Segmentation Algorithm: An autoencoder convolutional neural network based on the LinkNet5 architecture was built in Keras6 with Tensorflow7 backend. Training parameters were initiated using the Glorot uniform initializer8. Binary cross-entropy was used to calculate loss and trained with Adam optimizer9. T1 labels for pre-training were created using FSL FAST10,11 segmentation with 3 classes after brain extraction. Registering these labels (affine transformation, 12 degrees of freedom) onto T2-weighted images using FSL produced the T2 training labels.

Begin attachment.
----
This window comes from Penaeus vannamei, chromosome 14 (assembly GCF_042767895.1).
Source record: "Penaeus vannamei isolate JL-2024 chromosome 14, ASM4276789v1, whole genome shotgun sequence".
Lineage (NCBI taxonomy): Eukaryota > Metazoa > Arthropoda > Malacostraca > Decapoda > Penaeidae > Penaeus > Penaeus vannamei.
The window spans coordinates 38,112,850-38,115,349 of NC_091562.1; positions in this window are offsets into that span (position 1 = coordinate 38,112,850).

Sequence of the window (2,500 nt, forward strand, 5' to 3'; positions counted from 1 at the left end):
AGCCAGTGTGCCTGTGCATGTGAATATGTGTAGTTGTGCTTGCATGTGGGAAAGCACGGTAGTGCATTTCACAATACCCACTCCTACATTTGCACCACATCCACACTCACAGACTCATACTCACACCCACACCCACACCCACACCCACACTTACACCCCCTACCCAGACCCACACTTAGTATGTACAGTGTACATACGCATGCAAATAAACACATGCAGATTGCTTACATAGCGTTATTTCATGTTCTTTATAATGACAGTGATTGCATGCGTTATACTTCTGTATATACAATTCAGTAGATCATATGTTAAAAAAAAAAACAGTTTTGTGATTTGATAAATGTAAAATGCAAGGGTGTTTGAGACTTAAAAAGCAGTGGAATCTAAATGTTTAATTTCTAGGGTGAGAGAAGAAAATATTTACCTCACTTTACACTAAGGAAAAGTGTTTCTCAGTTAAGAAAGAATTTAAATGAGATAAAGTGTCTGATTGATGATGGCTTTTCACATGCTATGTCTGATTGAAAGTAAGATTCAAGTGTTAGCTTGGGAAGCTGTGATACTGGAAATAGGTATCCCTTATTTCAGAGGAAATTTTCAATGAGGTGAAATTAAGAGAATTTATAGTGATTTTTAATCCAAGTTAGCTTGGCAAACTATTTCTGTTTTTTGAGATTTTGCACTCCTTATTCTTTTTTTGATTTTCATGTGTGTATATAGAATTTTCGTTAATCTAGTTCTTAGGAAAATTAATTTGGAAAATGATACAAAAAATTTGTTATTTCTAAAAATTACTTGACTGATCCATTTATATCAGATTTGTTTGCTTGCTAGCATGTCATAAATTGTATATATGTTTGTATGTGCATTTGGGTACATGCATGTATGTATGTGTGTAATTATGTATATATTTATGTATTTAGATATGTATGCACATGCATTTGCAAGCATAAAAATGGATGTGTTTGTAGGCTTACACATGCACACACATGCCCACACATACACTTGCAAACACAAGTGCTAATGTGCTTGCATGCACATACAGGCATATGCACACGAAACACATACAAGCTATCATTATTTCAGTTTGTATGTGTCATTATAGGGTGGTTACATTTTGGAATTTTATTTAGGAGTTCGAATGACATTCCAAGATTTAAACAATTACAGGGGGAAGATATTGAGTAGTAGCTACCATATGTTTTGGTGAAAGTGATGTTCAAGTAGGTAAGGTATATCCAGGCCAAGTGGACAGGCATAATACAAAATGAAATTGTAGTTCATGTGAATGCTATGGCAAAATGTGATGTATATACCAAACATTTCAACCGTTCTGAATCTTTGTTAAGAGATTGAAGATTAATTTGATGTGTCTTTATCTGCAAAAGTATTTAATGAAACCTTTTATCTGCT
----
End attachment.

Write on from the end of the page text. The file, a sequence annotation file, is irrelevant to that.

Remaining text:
Data and Analysis Pipeline: 3T MRI data were collected using an 8-channel phase-array head coil (Philips Achieva). The network was pre-trained on T1-weighted brain images from 7 healthy subjects (3DT1 whole brain turbo field echo, flip angle=6°, TE/TR=3.7/7.4ms, slices=160, resolution=1x1x1mm3) and then further trained on T2-weighted brain data from 38 healthy subjects (3D gradient and spin echo (GRASE), 32-echo, TE/TR=10/1000ms, slices=40, reconstructed resolution=1x1x2.5mm3) that included the subjects from the T1 model. The network was tested on 11 new T2-weighted brains obtained using the same 32-echo GRASE sequence. Analysis pipeline is shown in Figure 1. Probabilistic output predictions were binarized at threshold 0.5. Dice score, a measure of similarity, was calculated between ground truth and network predictions for accuracy.